Israel’s Syria assaults kill Hezbollah men, Iranian

Technicians inspect an Israeli Air force F-16 jet at the Ovda airbase near Eilat, southern Israel. (AP)
Updated 25 August 2019

Israel’s Syria assaults kill Hezbollah men, Iranian

  • Israel says it has carried out hundreds of strikes in Syria against Iranian targets trying to establish a permanent military presence there

BEIRUT, DAMASCUS: Israel airstrikes near the Syrian capital overnight killed two fighters of the Lebanese Shiite movement Hezbollah and one Iranian combatant, the Syrian Observatory for Human Rights war monitor said on Sunday.

“The Israeli raids targeting Iranian and Hezbollah posts ... in the southeast of Damascus killed at least three people — two from Hezbollah and a third who was Iranian,” Observatory chief Rami Abdel Rahman said.

Israel said on Sunday an airstrike against an arm of Iran’s Revolutionary Guards in Syria that it accused of planning “killer drone attacks” showed Tehran that its forces were vulnerable anywhere.

A senior Revolutionary Guards commander denied that Iranian targets had been hit late on Saturday and said its military “advisory centers have not been harmed,” the semi-official ILNA news agency reported.

The Israeli military said its aircraft struck “Iranian Quds Force operatives and Shiite militias which were preparing to advance attack plans targeting sites in Israel from within Syria over the last number of days.”

The elite Quds Force is the overseas arm of Iran’s Revolutionary Guards (IRGC). Israeli military spokesman Jonathan Conricus told reporters the forces had been preparing to launch “killer drones” armed with explosives at northern Israel.

Israeli Prime Minister Benjamin Netanyahu said the military had thwarted the planned Iranian attack.

“Iran has no immunity anywhere. Our forces operate in every sector against the Iranian aggression,” he said on Twitter. “If someone rises up to kill you, kill him first.”

Syrian state media said Syrian air defenses intercepted “hostile targets” over Damascus, the capital, on Saturday night.

Witnesses in Damascus said they heard and saw explosions in the sky.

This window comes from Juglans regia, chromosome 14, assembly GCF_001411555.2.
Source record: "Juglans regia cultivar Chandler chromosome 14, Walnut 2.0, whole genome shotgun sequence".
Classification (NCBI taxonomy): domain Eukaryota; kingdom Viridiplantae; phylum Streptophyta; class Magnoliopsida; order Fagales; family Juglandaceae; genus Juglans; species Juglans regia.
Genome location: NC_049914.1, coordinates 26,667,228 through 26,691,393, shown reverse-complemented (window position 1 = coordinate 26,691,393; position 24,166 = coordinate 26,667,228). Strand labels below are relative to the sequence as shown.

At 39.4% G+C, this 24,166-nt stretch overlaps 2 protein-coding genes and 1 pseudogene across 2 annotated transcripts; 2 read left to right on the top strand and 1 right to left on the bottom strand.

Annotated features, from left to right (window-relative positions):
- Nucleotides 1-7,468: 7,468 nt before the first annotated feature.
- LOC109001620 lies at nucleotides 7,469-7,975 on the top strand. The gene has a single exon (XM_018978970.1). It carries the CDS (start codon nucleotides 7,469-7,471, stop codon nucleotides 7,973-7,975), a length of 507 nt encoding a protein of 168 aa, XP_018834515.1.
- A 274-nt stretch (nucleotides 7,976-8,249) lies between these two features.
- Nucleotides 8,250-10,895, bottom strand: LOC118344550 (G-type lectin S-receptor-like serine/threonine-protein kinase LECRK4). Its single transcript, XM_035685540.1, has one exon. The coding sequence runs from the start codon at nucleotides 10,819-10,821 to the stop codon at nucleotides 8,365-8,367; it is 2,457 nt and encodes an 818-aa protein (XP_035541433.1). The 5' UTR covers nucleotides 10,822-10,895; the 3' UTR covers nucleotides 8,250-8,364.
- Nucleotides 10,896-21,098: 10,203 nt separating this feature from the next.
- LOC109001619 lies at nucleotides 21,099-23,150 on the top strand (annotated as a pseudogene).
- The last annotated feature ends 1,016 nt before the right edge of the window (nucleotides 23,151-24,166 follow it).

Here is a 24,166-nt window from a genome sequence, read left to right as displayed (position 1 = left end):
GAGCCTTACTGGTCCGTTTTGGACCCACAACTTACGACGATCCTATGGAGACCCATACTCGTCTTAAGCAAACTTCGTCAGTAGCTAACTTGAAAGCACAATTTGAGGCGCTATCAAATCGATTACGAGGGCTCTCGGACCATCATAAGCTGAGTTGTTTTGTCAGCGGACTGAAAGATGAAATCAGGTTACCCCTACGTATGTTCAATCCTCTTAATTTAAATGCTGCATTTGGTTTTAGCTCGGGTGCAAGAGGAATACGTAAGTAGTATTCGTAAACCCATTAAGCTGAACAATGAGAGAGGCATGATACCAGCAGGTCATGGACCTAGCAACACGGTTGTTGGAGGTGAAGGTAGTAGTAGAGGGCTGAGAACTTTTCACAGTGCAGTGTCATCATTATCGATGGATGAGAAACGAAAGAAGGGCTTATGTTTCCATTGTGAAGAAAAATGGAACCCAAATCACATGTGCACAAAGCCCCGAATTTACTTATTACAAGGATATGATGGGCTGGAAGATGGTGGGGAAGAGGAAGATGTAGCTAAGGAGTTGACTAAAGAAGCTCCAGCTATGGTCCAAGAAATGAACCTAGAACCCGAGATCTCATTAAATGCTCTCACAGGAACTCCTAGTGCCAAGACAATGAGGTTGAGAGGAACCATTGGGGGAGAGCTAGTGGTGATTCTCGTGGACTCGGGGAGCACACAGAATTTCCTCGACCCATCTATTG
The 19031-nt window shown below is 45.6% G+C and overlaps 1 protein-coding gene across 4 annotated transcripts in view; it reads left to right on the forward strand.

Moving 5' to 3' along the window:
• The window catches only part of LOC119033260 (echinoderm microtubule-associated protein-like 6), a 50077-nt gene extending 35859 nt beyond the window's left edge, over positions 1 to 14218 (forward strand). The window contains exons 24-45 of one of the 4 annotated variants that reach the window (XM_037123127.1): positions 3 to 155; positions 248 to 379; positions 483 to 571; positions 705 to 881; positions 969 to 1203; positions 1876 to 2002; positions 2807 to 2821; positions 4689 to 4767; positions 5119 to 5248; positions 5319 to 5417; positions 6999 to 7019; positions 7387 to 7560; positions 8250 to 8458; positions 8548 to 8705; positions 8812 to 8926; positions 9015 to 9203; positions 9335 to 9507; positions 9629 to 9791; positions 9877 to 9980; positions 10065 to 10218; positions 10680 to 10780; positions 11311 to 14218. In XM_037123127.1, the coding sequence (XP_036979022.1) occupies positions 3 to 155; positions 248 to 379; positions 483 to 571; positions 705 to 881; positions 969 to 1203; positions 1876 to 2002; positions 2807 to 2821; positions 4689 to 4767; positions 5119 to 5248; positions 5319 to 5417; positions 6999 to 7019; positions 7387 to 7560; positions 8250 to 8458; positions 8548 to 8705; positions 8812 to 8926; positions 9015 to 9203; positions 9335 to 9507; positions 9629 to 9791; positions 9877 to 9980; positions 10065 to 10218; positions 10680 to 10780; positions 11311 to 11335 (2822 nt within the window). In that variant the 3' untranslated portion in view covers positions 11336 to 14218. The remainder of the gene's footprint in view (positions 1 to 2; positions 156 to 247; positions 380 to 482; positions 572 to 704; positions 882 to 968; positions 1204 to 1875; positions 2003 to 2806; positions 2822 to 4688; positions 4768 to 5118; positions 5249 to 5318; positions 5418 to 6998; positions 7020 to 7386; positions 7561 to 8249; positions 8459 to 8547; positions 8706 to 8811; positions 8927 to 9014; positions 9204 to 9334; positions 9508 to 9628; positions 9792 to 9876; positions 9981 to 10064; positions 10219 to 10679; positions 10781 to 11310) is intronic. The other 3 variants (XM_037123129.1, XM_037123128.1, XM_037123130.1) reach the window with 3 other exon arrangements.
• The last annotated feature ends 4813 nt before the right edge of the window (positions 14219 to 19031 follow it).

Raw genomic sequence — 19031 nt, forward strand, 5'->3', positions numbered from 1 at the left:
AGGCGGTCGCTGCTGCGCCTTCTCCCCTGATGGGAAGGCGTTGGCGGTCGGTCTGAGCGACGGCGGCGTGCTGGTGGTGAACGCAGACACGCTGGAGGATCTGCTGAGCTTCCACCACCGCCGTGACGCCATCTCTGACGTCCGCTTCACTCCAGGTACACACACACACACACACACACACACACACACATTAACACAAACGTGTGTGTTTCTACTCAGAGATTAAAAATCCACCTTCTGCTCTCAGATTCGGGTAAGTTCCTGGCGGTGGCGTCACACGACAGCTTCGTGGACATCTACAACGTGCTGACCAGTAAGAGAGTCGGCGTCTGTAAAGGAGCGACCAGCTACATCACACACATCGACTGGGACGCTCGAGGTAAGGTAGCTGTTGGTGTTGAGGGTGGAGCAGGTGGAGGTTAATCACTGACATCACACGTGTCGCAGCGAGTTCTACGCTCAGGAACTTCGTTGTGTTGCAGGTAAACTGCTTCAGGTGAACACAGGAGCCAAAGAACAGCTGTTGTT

The Syrian forces said in a statement that “the majority of the Israeli missiles were destroyed before reaching their targets.” Conricus, however, said the impact of the Israeli strikes was “significant.”

A war monitor said on Sunday that two members of Tehran-backed Lebanese militia Hezbollah and one Iranian were killed in the strikes.

Israel says it has carried out hundreds of strikes in Syria against Iranian targets trying to establish a permanent military presence there and against advanced weapon shipments to Hezbollah.

Iran and Hezbollah are helping President Bashar Assad in the eight-year Syria war. Russia, which is also aiding Assad, has largely turned a blind eye to the Israeli airstrikes. Netanyahu spoke with Russian President Vladimir Putin on Friday, the Israeli leader’s office said.

Israel made no comment on what the Lebanese army and Hezbollah said was the crash of two Israeli drones in the Hezbollah-dominated southern suburbs of Beirut early on Sunday. Hezbollah officials said one of the drones was rigged with explosives and caused some damage to the organization’s media center.

On Thursday, Netanyahu hinted of possible Israeli involvement in a series of blasts in the past few weeks that have hit weapon depots and bases belonging to paramilitary groups in Iraq, many of them backed by Iran.

On Wednesday, the PMF, the umbrella grouping of Iraq’s paramilitary groups, said the US had allowed four Israeli drones to enter the region accompanying US forces and carry out missions on Iraqi territory.

The US-led coalition, in Iraq to fight remnants of Daesh, dismissed the statement and the Pentagon denied it.

On the popular Israeli YNet news website, military affairs commentator Ron Ben-Yishai described the alleged Iranian killer drone attack plans as revenge by Tehran for the purported Israeli drone strikes in Iraq, noting that the two enemies were using similar weapons. Amos Yadlin, a former head of Israeli military intelligence, and now executive director of Tel Aviv University’s Institute for National Security Studies (INSS), said neither Iran nor Israel were interested in all-out war.